It’s that time of year when color-oriented companies queue their picks for color of the year. At a splashy unveiling party in New York last week, paint company Benjamin Moore crowned a pinkish white—or “First Light“—as the color of 2020. Rival paint brands picked their own colors too. Behr chose “Back to Nature,” a muted green, and Sherwin Williams “Naval,” another way to describe navy blue. Color fans are already speculating about color standards company Pantone’s 2020 pick.
How did color become so newsworthy? The interest in color trends may have started 20 years ago, when a marketing whiz at Pantone came up with a way to inject excitement into the otherwise sedate color standards business. Starting with Cerulean—a blue violet shade that is said captured the angst about Y2K—Pantone’s”color of the year” announcement has become a breaking news story that is covered by major media outlets. The 57-year-old company’s yearly pick is portrayed as a reflection of the global mood. It reaches a wide audience, much beyond design circles.
Pantone’s “color of the year” marketing blitz has been so successful that other companies followed suit. This year, even Xerox joined the corporate color name game. In a desire to stand out, the workplace solutions company announced that it had chosen “Clear” as its color of the year—blithely glossing over the fact that the “color of fishbowls, windows and cellophane” isn’t technically a color. As a colleague aptly said, “it’s like naming water as wine of the year.” Clearly, it’s a stretch.
Even Pantone appears to be struggling to come up with interesting new angles on each new year’s defining color. Consider some of its color picks over the years. To a non-professional, Tigerlily and Tangerine Tango are almost interchangeable, and could even be grouped with last year’s Living Coral. Pantone selected various shades of turquoise in 2003, 2005, and 2010, while 2015’s Serenity could easily be mistaken for the Cerulean of 2000, the first ever color of the year. Blue Iris is strikingly similar to Ultra Violet, a shade inspired by the late pop idol Prince.
Color trends are not based on empirical surveys. They’re selected by committees who intuit the color of the moment. Then, they’re propagated by elaborate marketing campaigns. Pantone’s color prediction is, in part, a self-fulfilling prophecy. Months before the unveiling in December, it enters into licensing agreements with various companies—from nail polish to hotel suites—in order that the exact hue materializes in various guises. Suddenly, the color of the year is everywhere.
The logic of a new “it color” every year is undeniable: color drives consumerism.
A 2015 study by the Color Marketing Group posits that 85% of consumers base their purchasing decisions on a product’s color. Kraft Heinz’s 2000 bottom line offers proof of this tendency. The food and beverage corporation added green coloring to its ketchup recipe as an advertisement for the movie Shrek and managed to sell millions of the “Blastin’ Green” variety. Delirious from the robust sales numbers, Heinz introduced more rainbow condiments—orange, purple, teal, blue, pink ketchup—and sold 25 million bottles, before discontinuing the line in 2006.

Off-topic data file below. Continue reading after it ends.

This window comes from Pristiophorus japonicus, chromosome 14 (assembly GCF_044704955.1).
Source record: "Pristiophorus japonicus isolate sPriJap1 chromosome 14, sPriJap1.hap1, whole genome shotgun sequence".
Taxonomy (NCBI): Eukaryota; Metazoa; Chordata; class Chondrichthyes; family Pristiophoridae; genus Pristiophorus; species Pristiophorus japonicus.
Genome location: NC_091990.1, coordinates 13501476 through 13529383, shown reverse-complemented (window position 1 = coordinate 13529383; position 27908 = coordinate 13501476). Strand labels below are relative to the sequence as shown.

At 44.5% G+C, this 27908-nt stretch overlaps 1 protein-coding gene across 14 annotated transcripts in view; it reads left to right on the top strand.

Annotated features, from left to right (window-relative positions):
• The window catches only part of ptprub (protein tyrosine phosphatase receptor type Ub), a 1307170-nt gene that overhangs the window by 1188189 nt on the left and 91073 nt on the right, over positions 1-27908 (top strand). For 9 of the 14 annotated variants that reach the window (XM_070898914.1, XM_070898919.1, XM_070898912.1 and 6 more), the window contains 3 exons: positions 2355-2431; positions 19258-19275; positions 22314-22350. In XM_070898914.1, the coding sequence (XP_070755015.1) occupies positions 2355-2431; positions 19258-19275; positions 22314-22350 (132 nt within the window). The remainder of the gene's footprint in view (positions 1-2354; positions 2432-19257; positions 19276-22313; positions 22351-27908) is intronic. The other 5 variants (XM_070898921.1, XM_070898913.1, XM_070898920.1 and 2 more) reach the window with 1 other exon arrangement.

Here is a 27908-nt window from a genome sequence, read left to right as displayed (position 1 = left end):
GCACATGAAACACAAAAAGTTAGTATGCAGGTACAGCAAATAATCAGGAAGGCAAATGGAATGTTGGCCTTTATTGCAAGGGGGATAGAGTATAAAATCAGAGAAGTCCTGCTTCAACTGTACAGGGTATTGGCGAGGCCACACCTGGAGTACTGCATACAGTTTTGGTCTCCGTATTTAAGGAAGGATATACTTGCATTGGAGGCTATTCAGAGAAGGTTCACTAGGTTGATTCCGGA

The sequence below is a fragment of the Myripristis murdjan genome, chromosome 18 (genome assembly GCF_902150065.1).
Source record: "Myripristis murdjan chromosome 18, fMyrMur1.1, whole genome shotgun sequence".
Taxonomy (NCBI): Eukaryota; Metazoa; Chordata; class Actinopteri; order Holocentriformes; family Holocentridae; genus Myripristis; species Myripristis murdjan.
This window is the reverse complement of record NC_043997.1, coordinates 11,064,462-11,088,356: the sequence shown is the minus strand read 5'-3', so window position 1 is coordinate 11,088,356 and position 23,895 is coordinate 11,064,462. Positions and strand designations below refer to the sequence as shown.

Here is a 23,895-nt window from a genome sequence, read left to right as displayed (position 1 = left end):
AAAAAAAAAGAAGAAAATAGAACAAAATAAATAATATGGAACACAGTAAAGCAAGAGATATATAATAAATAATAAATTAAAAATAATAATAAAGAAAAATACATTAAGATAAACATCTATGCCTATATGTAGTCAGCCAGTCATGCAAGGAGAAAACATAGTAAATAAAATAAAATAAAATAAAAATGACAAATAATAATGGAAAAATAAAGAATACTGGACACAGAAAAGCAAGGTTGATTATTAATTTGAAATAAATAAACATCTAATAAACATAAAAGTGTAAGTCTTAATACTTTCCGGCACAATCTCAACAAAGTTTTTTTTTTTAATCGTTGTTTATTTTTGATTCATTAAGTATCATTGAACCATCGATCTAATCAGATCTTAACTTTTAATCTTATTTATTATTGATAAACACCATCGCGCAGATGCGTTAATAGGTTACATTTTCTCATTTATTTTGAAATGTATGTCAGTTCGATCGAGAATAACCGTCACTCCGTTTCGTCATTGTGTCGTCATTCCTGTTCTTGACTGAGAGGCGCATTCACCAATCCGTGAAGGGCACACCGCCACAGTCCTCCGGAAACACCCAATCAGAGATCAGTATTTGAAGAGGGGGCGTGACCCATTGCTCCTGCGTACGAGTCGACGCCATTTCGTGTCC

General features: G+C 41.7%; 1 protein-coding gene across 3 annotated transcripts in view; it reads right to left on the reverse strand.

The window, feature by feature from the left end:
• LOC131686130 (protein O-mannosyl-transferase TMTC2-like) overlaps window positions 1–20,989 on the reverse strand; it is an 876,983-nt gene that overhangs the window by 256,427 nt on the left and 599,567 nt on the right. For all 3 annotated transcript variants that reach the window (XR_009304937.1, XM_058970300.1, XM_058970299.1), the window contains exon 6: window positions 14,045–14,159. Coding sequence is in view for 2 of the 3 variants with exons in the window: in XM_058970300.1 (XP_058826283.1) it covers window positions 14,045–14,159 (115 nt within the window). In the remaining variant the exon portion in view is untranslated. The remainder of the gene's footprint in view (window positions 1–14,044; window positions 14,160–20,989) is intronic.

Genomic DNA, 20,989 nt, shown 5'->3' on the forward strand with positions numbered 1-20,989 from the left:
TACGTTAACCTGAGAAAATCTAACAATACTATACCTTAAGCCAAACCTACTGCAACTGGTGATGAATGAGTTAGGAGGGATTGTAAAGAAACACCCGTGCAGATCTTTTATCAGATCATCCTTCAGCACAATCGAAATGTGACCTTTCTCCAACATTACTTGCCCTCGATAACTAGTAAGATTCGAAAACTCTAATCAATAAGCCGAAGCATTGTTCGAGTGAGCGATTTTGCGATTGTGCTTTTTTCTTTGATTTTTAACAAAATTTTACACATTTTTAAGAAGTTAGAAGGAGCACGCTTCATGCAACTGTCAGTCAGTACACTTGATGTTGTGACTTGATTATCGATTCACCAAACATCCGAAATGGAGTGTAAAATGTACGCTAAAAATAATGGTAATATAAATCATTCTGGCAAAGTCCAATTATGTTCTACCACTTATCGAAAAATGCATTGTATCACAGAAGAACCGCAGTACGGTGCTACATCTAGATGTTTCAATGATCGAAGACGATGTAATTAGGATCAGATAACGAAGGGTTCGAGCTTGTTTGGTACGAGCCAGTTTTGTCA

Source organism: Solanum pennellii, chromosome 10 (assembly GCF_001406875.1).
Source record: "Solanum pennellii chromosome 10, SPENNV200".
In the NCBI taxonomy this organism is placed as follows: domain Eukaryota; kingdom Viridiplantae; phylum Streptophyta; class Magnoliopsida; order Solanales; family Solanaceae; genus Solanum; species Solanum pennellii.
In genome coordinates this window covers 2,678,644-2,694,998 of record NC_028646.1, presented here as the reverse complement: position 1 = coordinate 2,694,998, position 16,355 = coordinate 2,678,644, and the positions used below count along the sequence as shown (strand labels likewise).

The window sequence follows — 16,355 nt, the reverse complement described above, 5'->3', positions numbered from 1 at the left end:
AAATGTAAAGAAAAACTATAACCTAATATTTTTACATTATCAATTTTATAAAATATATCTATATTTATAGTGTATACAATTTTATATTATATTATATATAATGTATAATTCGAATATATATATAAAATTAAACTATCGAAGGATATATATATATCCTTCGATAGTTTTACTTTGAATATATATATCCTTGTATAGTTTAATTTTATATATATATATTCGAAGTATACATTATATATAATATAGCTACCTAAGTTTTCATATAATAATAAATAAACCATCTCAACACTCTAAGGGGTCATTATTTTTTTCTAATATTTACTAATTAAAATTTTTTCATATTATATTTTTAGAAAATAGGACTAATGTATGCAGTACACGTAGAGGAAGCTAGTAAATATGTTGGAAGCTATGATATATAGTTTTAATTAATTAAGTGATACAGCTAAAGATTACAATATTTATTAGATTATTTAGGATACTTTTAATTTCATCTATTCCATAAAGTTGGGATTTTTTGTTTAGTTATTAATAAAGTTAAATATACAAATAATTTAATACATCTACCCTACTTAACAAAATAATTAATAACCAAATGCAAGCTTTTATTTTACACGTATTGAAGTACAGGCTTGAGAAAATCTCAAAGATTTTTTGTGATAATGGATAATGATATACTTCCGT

Similarly, Apple’s enthusiastic leap into new colors is all about sales. The annual update on iPhone colors for instance, is meant for consumers to covet a new phone every year, according to Fast Company. In a similar fashion, color of the year schemes are designed to create obsolescence, hastening the three-to four-year lifespan of most color trends. After a few months, a perfectly functional object is suddenly rendered passé because it’s in last year’s color. Previous year’s Pantone-branded cosmetics and coffee mugs for instance, are heavily marked down.
Meanwhile, another color trend is taking hold in design circles. Instead of dutifully following along the lines dictated by color companies, interior designers such as Robin Standefer and Stephen Alesch are championing the virtue of patina or “living finishes,” as they call it. The duo, who run the influential New York design studio Roman & Williams, are working with the UK paint brand Farrow & Ball.
“I think there’s a movement towards colors that change over time,” says Alesch. “It’s always cringey when people hear the word ‘patina’ because it feels false. But the point is to never add [faux] patina. It happens so rapidly and naturally that you don’t have to think to it.” Pointing to a nearby oak table, Alesch notes how sunlight and human touch have gradually darkened its color in a matter of months. “It just adds this layer that’s very organic.” Standefer adds, “I think good color gets better with age. To see the evolution of color is astounding.”
Embracing nature’s effect also animates London-based architect and designer Rabih Hage’s “rough luxe” approach. A proponent of showcasing naturally distressed detail in his interiors, he describes patinated surfaces as bearers of a history that can never be mass marketed. “The wall is more luxurious because it’s part of the spirit and the soul of the house,” Hage said, describing his work on a budget hotel project in London. “It’s irreplaceable, inimitable and it’s authentic.”
Nurturing a desire for patina is an antidote to the disposable culture and planet-polluting cycles of design production for the sake of novelty. Color companies could perhaps pour marketing resources into educating the public about the practical application of color. Brands could work with color blind populations, fund research to test optimal hues for healthcare environments, or spotlight chromatic solutions to transform urban environments. Color is a powerful tool, especially when used in the right way.